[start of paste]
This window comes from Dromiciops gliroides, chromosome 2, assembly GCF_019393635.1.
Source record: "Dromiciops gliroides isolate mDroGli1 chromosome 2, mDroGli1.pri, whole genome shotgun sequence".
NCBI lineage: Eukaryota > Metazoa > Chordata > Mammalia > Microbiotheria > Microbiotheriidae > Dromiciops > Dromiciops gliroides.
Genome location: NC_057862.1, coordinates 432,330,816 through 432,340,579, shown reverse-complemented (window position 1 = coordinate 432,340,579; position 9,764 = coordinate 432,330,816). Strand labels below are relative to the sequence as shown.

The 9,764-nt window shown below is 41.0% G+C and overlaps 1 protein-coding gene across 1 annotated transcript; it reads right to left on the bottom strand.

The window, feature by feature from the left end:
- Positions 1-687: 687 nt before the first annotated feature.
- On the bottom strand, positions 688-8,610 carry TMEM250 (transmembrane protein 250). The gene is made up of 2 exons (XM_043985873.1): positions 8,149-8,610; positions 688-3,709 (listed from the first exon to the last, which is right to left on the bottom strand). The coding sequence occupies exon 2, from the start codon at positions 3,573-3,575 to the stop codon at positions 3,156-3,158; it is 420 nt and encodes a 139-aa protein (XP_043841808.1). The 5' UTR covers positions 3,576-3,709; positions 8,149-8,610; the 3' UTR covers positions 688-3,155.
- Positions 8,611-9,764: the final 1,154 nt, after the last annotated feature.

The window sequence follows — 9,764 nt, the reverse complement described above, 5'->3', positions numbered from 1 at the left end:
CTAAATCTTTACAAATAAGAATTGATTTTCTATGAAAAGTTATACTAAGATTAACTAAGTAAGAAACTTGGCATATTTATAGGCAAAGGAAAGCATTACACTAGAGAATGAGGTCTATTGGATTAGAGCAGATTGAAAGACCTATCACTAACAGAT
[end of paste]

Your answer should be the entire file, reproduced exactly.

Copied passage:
This window comes from Dromiciops gliroides, chromosome 2, assembly GCF_019393635.1.
Source record: "Dromiciops gliroides isolate mDroGli1 chromosome 2, mDroGli1.pri, whole genome shotgun sequence".
NCBI lineage: Eukaryota > Metazoa > Chordata > Mammalia > Microbiotheria > Microbiotheriidae > Dromiciops > Dromiciops gliroides.
Genome location: NC_057862.1, coordinates 432,330,816 through 432,340,579, shown reverse-complemented (window position 1 = coordinate 432,340,579; position 9,764 = coordinate 432,330,816). Strand labels below are relative to the sequence as shown.

The 9,764-nt window shown below is 41.0% G+C and overlaps 1 protein-coding gene across 1 annotated transcript; it reads right to left on the bottom strand.

The window, feature by feature from the left end:
- Positions 1-687: 687 nt before the first annotated feature.
- On the bottom strand, positions 688-8,610 carry TMEM250 (transmembrane protein 250). The gene is made up of 2 exons (XM_043985873.1): positions 8,149-8,610; positions 688-3,709 (listed from the first exon to the last, which is right to left on the bottom strand). The coding sequence occupies exon 2, from the start codon at positions 3,573-3,575 to the stop codon at positions 3,156-3,158; it is 420 nt and encodes a 139-aa protein (XP_043841808.1). The 5' UTR covers positions 3,576-3,709; positions 8,149-8,610; the 3' UTR covers positions 688-3,155.
- Positions 8,611-9,764: the final 1,154 nt, after the last annotated feature.

The window sequence follows — 9,764 nt, the reverse complement described above, 5'->3', positions numbered from 1 at the left end:
CTAAATCTTTACAAATAAGAATTGATTTTCTATGAAAAGTTATACTAAGATTAACTAAGTAAGAAACTTGGCATATTTATAGGCAAAGGAAAGCATTACACTAGAGAATGAGGTCTATTGGATTAGAGCAGATTGAAAGACCTATCACTAACAGAT